(Critical Guide to British Fiction)

Esmond in India is a novel of maneuver and misunderstanding. At its center is the traditional adulterous triangle of a man, Esmond Stillwood, and two women, his wife, Gulab, and the younger Shakuntala, with whom, late in the novel, he begins an affair. Yet in ironic reversal of novelistic convention, these romantic or sexual relationships are completely dwarfed in interest and importance by the subtler domestic struggles going on around them. Gulab never finds out about Shakuntala, and, though Gulab does leave Esmond and return to her family, this has nothing to do with her feelings about him, and everything to do with the long and vocal campaign conducted all through the novel by her Aunt Uma to get her, and especially her child Ravi, to come home to Indian food, Indian manners, and her Indian ties of blood. Similarly, Shakuntala’s family never find out about Esmond, or even suspect such a possibility, concerned as they are about making a prosperous marriage for her, which will above all defeat the feared and dangerous prospect of Shakuntala’s deciding to marry Gulab’s brother Narayan, a qualified doctor but one who shows no ambition toward using his qualifications to make money.

The real events in the novel, as one can see already, are almost hidden by a cloud of hopes, fears, and possibilities, few or none of which eventuate. The general anxiety which fills the novel is, moreover, generated and fueled by events in the past, both personal and political, which everyone remembers but no one is eager to mention. At the root of the whole confusion lies the changed relationship of Ram Nath and Har Dayal, the two fathers. Both were once of similar status, rich, Cambridge-educated, full of potential, with Ram Nath the elder and guiding spirit. This relationship, however, has, by the time of the novel, been reversed: Har Dayal is rich, Ram Nath relatively poor (though still supported by portions of his former property). The change...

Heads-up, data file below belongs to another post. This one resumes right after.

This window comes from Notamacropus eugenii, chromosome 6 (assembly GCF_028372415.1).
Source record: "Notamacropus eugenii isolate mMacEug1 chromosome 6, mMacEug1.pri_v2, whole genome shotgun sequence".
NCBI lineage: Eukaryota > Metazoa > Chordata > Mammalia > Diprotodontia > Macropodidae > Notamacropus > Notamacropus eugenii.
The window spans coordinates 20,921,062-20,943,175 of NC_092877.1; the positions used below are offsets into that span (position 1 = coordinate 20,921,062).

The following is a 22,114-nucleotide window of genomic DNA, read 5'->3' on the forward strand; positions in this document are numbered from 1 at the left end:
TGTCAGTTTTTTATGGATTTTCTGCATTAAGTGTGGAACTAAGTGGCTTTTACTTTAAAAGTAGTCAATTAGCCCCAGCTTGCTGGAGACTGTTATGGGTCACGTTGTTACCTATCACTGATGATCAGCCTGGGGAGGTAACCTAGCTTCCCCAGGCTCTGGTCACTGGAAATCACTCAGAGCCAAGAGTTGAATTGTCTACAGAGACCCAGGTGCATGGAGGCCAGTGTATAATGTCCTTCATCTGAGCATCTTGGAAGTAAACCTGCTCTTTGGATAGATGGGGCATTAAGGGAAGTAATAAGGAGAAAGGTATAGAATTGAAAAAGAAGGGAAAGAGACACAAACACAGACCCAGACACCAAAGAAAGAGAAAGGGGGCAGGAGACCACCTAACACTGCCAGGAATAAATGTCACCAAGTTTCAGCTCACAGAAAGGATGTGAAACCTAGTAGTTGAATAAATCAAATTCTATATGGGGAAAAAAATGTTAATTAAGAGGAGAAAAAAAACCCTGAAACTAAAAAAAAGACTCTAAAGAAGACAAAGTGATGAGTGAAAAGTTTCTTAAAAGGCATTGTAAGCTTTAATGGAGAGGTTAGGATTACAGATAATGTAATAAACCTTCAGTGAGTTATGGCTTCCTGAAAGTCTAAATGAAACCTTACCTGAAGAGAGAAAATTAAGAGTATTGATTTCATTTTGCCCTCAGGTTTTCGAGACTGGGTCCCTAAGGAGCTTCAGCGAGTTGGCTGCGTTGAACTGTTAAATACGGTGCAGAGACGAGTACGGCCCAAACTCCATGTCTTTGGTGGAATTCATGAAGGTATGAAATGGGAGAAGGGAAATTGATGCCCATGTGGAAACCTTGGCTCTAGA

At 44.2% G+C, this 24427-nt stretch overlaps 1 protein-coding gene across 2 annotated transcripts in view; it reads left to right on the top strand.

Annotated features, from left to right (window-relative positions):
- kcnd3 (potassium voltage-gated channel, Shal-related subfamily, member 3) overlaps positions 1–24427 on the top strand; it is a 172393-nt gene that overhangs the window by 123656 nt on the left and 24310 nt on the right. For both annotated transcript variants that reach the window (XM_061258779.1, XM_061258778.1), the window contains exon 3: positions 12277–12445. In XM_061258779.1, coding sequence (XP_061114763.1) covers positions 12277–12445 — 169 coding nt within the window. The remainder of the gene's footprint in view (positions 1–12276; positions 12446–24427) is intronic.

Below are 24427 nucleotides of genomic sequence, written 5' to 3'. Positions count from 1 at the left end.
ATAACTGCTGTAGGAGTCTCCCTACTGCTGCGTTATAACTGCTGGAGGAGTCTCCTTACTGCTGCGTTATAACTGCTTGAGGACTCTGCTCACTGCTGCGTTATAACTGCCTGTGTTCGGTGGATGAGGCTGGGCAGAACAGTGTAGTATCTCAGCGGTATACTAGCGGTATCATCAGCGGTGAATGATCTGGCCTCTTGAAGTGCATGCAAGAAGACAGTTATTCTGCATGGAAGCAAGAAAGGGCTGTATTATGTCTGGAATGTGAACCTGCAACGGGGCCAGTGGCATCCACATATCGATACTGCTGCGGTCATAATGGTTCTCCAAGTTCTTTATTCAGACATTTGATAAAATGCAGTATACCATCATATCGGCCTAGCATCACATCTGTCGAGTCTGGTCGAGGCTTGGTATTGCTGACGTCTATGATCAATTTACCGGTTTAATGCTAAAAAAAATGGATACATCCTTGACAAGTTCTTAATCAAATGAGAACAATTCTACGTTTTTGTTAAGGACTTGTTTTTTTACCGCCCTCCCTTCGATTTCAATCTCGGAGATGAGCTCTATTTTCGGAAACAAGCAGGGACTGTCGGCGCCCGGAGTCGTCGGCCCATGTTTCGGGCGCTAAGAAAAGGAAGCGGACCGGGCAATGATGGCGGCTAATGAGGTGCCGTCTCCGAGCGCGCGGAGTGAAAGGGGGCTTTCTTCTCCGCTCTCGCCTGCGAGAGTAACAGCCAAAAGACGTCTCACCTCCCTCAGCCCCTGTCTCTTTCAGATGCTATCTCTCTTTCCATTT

(The entire section is 795 words.)


(Masterpieces of World Literature, Critical Edition)

Esmond in India, one of Jhabvala’s earliest novels, introduces a darker set of themes that the writer continued to explore in her later work. The principal theme is the dilemma of the foreigner in India, whose initial delight in the country turns to isolation and bitterness. Clearly, this is a subject of personal concern for Jhabvala. The novel begins and ends by focusing on the character of young Shakuntala and spans a period of five months, which is the time that elapses between Shakuntala’s graduation from college and her prearranged marriage with the son of her father’s friend and associate. It is the life of Esmond, however, the one stranger in the midst of four interlinked Indian families, that is of primary interest. The plot of Esmond in India brings the four Indian households into alternate periods of intimacy and conflict, as they are all connected by blood, shared memories, or old associations, while Jhabvala appears to isolate Esmond in order to examine him most closely. He is the only Westerner among them, linked to them by a marriage of which they all disapprove. He is, for a while, married to Gulab (belonging to one of the four families) and has a son, Ravi, though his wife and son return to her mother’s house by the end of the novel.

Although Esmond associates with other Westerners in India, he is isolated among them because he has no plans to leave India. He is also one of the few characters in the novel to...

(The entire section is 465 words.)


(Critical Guide to British Fiction)

Gooneratne, Yasmine. Silence, Exile and Cunning: The Fiction of Ruth Prawer Jhabvala, 1983.

Shahane, Vasant A. Ruth Prawer Jhabvala, 1976.

Williams, Haydn M. The Fiction of Ruth Prawer Jhabvala, 1973.

Williams, Haydn M. “Strangers in a Backward Place: Modern India in the Fiction of Ruth Prawer Jhabvala,” in Journal of Commonwealth Literature. VI (1971), pp. 53-64.